"Love is always patient and kind; it is never jealous; love is never boastful or conceited; it is never rude or selfish; it also does not take offense, and is not resentful."

Raising her head from the booklet, the captain recited the last few lines from memory, her eyes shifting between the couple who stood before her and to one other, who was in the line of sight behind them. His own eyes were fixed upon his captain, filling with increasing warmth each time they met.

"Love takes no pleasure in other people's sins but delights in the truth; it is always ready to excuse, to trust, to hope, and to endure whatever comes.

"Love does not come to an end."

The sea breeze blew softly, tossing clothing and hair lightly in the streams of air. Tom looked at the Captain, and receiving her encouraging nod, turned to B'Elanna to recite his own lines from memory:

"I, Thomas Eugene Paris, take you, B'Elanna Torres, to be my wife. I promise to love, honor and cherish you from this day onward; for better, for worse; in sickness and in health, in good times and in bad times, for as long as we both shall live. Take this ring and keep it as a symbol of my everlasting love for you." The plain gold band, which he had carried onto the beach precariously perched on the end of his right pinkie, was slipped onto the ring finger of his bride's left hand. B'Elanna had to carefully balance the flowers in the crook of her elbow with the help of her steadying right thumb to prevent them all from landing in the sand.

Then it was her turn. She looked deeply into Tom's clear eyes and said to him:

"I, B'Elanna Torres, take you, Thomas Eugene Paris, to be my husband. I promise to love, honor and cherish you from this day onward; for better, for worse, in sickness and in health, in good times and in bad times, for as long as we both shall live. Take this ring and keep it as a symbol of my everlasting love for you." The gold band that she had slipped onto her right thumb just before descending the staircase from Tom's bedroom was placed safely on his left hand's ring finger.

Both breathed a smiling sigh of relief. Each had been sure they would ruin the moment by dropping the other's ring in the sand.

Now the Klingon part of the ceremony was to begin. B'Elanna and Tom recited a verse from a famous love poem traditionally said at weddings in the Empire, B'Elanna first in Klingon, with Tom following, in a Federation Standard translation:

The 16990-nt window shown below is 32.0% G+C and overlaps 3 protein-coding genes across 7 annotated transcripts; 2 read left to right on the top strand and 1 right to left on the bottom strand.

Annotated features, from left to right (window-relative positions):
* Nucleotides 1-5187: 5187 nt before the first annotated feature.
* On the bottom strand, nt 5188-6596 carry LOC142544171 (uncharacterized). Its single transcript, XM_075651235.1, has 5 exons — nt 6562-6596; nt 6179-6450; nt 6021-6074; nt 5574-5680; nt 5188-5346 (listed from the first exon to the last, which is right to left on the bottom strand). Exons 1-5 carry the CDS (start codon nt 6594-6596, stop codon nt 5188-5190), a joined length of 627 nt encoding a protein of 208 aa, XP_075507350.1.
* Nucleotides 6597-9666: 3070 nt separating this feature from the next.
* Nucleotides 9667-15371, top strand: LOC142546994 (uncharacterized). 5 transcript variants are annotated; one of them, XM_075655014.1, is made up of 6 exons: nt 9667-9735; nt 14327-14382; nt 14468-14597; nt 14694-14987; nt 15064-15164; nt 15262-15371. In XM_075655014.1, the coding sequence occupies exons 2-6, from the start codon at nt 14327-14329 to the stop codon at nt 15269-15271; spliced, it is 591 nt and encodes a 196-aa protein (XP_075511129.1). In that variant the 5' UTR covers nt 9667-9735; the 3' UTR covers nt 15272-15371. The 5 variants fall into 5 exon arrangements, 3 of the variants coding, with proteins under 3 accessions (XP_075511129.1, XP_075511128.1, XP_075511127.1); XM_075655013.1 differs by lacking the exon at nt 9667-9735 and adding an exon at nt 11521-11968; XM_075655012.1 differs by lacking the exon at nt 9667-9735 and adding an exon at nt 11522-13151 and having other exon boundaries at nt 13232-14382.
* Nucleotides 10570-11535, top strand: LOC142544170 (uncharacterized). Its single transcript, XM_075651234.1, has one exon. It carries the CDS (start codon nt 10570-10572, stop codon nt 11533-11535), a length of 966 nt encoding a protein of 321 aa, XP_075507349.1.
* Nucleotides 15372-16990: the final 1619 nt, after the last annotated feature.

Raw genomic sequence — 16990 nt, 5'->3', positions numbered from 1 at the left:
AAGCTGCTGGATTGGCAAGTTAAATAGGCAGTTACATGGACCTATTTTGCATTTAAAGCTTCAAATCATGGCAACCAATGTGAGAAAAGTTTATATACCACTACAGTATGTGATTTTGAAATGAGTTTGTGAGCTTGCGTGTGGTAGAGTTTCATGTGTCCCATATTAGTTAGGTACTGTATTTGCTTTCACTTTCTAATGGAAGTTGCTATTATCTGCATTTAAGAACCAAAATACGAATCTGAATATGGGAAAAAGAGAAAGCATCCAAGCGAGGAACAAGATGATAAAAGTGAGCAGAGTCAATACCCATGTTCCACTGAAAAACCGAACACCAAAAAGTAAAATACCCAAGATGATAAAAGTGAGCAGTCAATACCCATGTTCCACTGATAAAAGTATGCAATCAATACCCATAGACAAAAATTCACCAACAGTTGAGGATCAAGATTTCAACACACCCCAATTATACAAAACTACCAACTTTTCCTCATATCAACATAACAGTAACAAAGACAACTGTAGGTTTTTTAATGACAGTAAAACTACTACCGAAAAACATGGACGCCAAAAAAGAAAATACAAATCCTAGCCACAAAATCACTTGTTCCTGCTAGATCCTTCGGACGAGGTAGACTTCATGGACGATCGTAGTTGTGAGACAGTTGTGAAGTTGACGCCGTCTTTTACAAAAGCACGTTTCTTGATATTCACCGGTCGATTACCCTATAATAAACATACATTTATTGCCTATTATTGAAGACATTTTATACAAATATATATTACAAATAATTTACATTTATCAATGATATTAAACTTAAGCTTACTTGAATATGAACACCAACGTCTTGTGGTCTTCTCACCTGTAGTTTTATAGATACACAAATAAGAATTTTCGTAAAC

"bomDI' 'IwwIj qaqaw

tIqwIjDaq ratlhtaH larghIlj.

'IwIlj je 'IwwIj wImuvmoH;

ej no'lI' je no'wI' wImuvmoH.

'Iwmaj ghogh yIQoy.

DaH wa' 'Iw. reH wItay'taH.

"The memory of you sings in my blood,

And your scent lingers in my heart.

Let us join your blood and mine,

Your ancestors to my ancestors.

Listen to the voice of our blood,

Now one blood. We are together always."

Moving the roses she was holding to her right hand, B'Elanna held them so that she and Tom could each grasp a stem where a thorn was visible, pushing a sharp point into the delicate flesh between the base of the left thumb and the forefinger of their left hands until the blood ran. Handing the bouquet to Janeway, B'Elanna clasped Tom's left hand to her own, carefully joining them where the blood welled up from the shallow wounds. Raising their joined hands aloft, Tom and B'Elanna first moved their hands to B'Elanna's lips so that she could taste their blood where it slowly welled out, before moving their joined hands to Tom's mouth so that he could do the same. Placing his right hand on B'Elanna's neck below the ear, fingers cupping the back of her head, his thumb gently grazing the tender flesh at the point of her jaw, Tom said softly to her, "qaSaw rIntaH be'nalwI'."

B'Elanna placed her right hand in the equivalent position upon his neck and jaw, answering him, "qanay rIntaH loDalwI'. "

When they finished speaking the Oath, the Klingon words of which Tom had been repeating over and over to himself in order to make sure he would not forget them, they both relaxed visibly, although their eyes were still fastened upon each other. Janeway's closing words followed: "By the power granted to me as captain of this vessel, I now proclaim to all that Thomas and B'Elanna are husband and wife by the customs of both the human and the Klingon peoples. You may now kiss the bride, Tom. reH tuqIljDaq batlh."

Cheers from the guests rang out, but the newly married pair did not quite hear them. Every sense was centered upon each other. Still holding onto B'Elanna's neck with his right hand, Tom lifted his left to the same position on the other side of her face. She raised her face and returned his kiss.

As their lips parted, they became aware of being surrounded by a sea of their shipmates. Harry was the first to reach them, kissing B'Elanna and giving Tom the hug of a brother. Neelix was next, effusive in his congratulations. Carey. Larson. Lang. Ayala. Samantha Wildman, holding her own little girl close in her arms. The Doctor and Charlene, with Jeffrey and his Klingon friends. Simms and Lamont. Hudson. Myers. Joseph. The crush of wedding guests gathered around them, offering congratulations in the form of words, hugs, kisses, or a combination of any and all three.